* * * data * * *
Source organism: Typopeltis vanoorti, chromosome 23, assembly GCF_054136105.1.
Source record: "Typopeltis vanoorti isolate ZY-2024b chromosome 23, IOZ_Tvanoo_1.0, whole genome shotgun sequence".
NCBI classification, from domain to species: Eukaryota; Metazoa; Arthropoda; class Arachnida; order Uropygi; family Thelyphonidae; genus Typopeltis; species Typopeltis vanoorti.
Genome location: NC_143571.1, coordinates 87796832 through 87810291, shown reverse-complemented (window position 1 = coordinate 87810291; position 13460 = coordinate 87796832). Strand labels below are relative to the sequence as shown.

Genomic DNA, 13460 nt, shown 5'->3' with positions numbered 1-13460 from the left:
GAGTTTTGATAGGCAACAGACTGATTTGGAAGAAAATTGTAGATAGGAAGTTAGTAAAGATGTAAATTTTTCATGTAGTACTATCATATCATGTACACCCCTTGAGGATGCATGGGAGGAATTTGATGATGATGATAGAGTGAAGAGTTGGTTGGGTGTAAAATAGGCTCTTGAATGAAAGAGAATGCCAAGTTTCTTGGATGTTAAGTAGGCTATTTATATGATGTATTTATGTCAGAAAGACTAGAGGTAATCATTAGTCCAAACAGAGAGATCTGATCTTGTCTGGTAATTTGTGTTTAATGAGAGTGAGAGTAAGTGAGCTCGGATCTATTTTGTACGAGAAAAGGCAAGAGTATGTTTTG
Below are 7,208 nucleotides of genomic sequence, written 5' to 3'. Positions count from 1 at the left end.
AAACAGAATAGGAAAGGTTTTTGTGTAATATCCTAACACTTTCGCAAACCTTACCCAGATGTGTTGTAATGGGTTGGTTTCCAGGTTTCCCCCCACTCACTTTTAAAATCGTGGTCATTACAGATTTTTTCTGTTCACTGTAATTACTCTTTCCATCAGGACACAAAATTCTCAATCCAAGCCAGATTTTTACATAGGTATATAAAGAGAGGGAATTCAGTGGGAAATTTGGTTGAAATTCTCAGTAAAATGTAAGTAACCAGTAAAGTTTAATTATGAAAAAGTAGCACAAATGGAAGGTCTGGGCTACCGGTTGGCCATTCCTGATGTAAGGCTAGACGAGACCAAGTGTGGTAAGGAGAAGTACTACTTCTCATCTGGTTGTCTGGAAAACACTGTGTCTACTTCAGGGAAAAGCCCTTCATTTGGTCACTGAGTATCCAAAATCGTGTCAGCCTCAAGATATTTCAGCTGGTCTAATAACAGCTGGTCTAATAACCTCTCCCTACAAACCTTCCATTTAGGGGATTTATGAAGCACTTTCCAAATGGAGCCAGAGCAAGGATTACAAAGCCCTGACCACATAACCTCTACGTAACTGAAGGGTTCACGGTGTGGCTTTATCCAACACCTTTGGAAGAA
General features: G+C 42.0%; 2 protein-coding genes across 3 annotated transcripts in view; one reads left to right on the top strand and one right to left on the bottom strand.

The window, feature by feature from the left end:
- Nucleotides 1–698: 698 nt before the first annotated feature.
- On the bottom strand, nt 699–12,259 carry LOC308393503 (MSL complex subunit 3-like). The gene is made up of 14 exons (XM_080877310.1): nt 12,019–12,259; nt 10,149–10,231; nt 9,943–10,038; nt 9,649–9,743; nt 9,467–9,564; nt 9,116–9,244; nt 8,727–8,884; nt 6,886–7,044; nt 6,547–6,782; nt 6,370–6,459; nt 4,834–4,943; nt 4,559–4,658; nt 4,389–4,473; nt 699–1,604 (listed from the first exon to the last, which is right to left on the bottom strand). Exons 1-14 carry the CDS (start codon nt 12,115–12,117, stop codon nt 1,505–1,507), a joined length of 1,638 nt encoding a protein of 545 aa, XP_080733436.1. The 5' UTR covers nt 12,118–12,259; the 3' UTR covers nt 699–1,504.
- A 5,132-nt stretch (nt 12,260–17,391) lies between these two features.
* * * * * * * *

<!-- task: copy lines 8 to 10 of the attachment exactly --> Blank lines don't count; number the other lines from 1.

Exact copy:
AAACAGAATAGGAAAGGTTTTTGTGTAATATCCTAACACTTTCGCAAACCTTACCCAGATGTGTTGTAATGGGTTGGTTTCCAGGTTTCCCCCCACTCACTTTTAAAATCGTGGTCATTACAGATTTTTTCTGTTCACTGTAATTACTCTTTCCATCAGGACACAAAATTCTCAATCCAAGCCAGATTTTTACATAGGTATATAAAGAGAGGGAATTCAGTGGGAAATTTGGTTGAAATTCTCAGTAAAATGTAAGTAACCAGTAAAGTTTAATTATGAAAAAGTAGCACAAATGGAAGGTCTGGGCTACCGGTTGGCCATTCCTGATGTAAGGCTAGACGAGACCAAGTGTGGTAAGGAGAAGTACTACTTCTCATCTGGTTGTCTGGAAAACACTGTGTCTACTTCAGGGAAAAGCCCTTCATTTGGTCACTGAGTATCCAAAATCGTGTCAGCCTCAAGATATTTCAGCTGGTCTAATAACAGCTGGTCTAATAACCTCTCCCTACAAACCTTCCATTTAGGGGATTTATGAAGCACTTTCCAAATGGAGCCAGAGCAAGGATTACAAAGCCCTGACCACATAACCTCTACGTAACTGAAGGGTTCACGGTGTGGCTTTATCCAACACCTTTGGAAGAA
General features: G+C 42.0%; 2 protein-coding genes across 3 annotated transcripts in view; one reads left to right on the top strand and one right to left on the bottom strand.

The window, feature by feature from the left end: